A certain number of advantages result from the use of atomic beams instead of molecular beams for epitaxy. Firstly, atomic fluxes are very reactive and cause fewer problems in connection with their incorporation into the substrate. Moreover, the use of a pulsed laser obviates contamination problems due to the heating of the targets or evaporation crucibles by conventional means. Thus, when a pulse laser is used, the substrate becomes the hottest point of the deposition enclosure and it is consequently possible to simplify the thermal protection and the pumping systems. Contamination of the crucible which is generally in contact with the source is also prevented and as a result of the fact that the source remains cold during the exaporation, problems due to corrosion, alloying or degassing of the crucible are prevented. It is also possible to obtain an easy and fast monitoring of the flux by simply acting on the laser beam and the problems of bringing to the right temperature and balancing crucibles containing the targets are also eliminated, which makes it possible to bring about a by no means negligible time saving.
Finally, the atomic beam epitaxy process makes it possible to check the thickness of the deposit on the scale of a monolayer, as in molecular beam epitaxy processes.
According to the invention, it is also possible to introduce into the epitaxial layer, a doping element by directing a beam of atoms or ions of said doping element fommed by irradiation of a target thereof or a compound thereof by means of a pulsed laser onto the heated target. In this case, if it is wished to solely use an ion beam, it is possible to isolate the ions emitted by using means for deflecting and optionally accelerating the ions of the beam extracted from the target by irradiation by means of the pulsed laser.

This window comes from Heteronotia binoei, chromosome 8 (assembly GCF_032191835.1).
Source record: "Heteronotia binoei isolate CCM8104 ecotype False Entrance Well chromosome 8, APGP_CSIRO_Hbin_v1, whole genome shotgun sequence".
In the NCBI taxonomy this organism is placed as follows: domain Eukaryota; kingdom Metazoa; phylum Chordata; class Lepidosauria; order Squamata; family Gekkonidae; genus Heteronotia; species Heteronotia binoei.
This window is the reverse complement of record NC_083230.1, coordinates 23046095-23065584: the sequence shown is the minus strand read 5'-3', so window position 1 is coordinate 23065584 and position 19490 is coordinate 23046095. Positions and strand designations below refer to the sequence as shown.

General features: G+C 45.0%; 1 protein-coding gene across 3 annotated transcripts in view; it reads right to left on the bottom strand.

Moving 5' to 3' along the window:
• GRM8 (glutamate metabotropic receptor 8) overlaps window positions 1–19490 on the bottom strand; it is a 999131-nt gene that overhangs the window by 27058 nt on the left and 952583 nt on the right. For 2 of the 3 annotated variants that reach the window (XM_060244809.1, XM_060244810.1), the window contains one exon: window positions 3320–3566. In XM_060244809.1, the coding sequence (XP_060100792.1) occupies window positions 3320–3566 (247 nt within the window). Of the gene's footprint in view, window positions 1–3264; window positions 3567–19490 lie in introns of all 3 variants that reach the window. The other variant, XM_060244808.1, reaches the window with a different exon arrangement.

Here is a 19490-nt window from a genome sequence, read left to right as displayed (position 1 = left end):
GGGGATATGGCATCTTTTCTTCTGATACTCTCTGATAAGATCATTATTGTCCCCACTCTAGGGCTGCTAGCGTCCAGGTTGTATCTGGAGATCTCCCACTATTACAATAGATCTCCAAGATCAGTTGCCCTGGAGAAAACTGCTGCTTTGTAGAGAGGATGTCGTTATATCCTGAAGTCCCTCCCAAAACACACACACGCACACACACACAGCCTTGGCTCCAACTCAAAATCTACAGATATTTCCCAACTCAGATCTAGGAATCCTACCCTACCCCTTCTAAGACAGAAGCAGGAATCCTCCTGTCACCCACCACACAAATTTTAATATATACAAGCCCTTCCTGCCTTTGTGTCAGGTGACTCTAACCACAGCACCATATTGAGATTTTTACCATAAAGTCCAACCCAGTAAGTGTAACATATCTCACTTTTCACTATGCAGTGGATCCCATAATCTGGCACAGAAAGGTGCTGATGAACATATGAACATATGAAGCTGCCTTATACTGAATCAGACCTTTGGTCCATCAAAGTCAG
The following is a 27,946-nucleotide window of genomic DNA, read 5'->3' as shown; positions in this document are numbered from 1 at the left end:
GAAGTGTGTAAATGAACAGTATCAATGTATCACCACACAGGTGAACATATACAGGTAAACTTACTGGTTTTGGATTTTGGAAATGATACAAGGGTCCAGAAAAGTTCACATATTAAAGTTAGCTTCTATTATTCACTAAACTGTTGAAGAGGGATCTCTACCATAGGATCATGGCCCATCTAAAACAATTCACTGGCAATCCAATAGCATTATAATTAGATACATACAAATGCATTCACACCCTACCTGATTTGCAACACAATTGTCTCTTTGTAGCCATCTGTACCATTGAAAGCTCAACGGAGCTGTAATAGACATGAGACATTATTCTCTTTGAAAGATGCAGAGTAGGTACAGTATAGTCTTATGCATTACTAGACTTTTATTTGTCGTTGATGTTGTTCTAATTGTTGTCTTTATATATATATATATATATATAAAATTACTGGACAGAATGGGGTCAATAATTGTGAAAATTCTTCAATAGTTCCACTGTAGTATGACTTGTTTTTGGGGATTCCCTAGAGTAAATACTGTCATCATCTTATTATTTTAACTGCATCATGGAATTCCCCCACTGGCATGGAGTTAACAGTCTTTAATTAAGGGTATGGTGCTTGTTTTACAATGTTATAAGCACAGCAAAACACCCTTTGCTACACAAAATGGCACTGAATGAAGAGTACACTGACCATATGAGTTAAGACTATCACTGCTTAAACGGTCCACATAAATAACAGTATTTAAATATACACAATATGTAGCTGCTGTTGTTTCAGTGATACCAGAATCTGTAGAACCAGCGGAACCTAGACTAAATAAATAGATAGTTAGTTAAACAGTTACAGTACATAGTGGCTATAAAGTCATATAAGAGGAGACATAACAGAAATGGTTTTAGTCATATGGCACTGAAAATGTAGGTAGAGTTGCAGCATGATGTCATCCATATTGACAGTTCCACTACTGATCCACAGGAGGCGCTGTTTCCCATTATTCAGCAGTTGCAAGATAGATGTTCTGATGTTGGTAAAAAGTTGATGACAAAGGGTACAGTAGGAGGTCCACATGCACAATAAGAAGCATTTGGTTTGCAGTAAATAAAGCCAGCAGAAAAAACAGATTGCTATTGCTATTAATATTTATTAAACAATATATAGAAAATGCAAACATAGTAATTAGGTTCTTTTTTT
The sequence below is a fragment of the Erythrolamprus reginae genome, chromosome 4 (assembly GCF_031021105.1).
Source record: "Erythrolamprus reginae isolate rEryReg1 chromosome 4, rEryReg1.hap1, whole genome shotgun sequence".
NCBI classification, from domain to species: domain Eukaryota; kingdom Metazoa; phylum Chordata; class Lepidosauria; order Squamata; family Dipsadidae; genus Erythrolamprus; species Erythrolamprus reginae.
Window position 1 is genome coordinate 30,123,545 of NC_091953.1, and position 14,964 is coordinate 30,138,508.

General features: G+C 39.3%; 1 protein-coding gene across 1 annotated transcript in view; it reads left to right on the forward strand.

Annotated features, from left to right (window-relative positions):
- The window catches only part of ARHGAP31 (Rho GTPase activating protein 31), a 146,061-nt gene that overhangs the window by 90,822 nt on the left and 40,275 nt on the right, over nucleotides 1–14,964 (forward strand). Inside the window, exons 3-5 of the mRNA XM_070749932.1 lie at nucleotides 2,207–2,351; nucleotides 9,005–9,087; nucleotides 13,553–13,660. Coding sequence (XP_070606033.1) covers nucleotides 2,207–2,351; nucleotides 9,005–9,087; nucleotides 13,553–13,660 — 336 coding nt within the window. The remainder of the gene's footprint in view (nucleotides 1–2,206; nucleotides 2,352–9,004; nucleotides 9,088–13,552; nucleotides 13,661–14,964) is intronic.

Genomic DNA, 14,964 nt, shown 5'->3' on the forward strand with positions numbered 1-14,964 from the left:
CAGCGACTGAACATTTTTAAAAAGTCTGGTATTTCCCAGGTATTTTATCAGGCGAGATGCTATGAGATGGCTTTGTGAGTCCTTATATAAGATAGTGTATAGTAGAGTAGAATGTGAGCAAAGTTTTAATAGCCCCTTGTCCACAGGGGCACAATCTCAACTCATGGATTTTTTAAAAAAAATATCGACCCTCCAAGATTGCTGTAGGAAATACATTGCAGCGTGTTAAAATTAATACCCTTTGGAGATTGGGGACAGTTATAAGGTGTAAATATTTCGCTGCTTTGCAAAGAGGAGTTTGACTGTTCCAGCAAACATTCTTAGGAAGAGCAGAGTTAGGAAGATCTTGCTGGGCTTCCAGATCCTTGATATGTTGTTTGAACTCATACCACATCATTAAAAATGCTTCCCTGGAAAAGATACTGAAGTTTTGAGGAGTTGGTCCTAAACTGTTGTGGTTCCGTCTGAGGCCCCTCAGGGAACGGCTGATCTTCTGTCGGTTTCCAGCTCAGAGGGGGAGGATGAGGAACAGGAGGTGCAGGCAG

Thus, during the irradiation of the target by a pulsed laser, the extracted beam contains a by no means negligible ion proportion, representing approximately 1/1000 of the observed flux and it is possible to isolate these by using appropriate electrical fields for obtaining in this way a source of doping elements.
Since it is also possible by using a pulse laser to deposit a layer of a metal or an insulant, it is also possible to form in the same system a discrete component necessitating the superimposing of several different types of layers, or even an integrated circuit.
The invention also relates to an atomic beam epitaxy apparatus wherein it comprises a tight enclosure having means for supporting a substrate to undergo epitaxy, means for heating the substrate and means for supporting a series of targets of the elements and/or the compounds of the elements to form the epitaxial layer, a pulse laser, means for directing and focusing the beam of a pulsed layer onto at least one of the targets in the enclosure and means for heating said targets to ensure their regeneration.
Thus, following irradiation by a pulsed laser, the surfaces of the target constituted by a binary compound are enriched with one of the elements of the compound and it is necessary to regenerate them in order to be able to continue deposition. This can be carried out by heating targets to moderate temperatures of approximately 100° C. Preferably, the substrate heating means comprise a laser.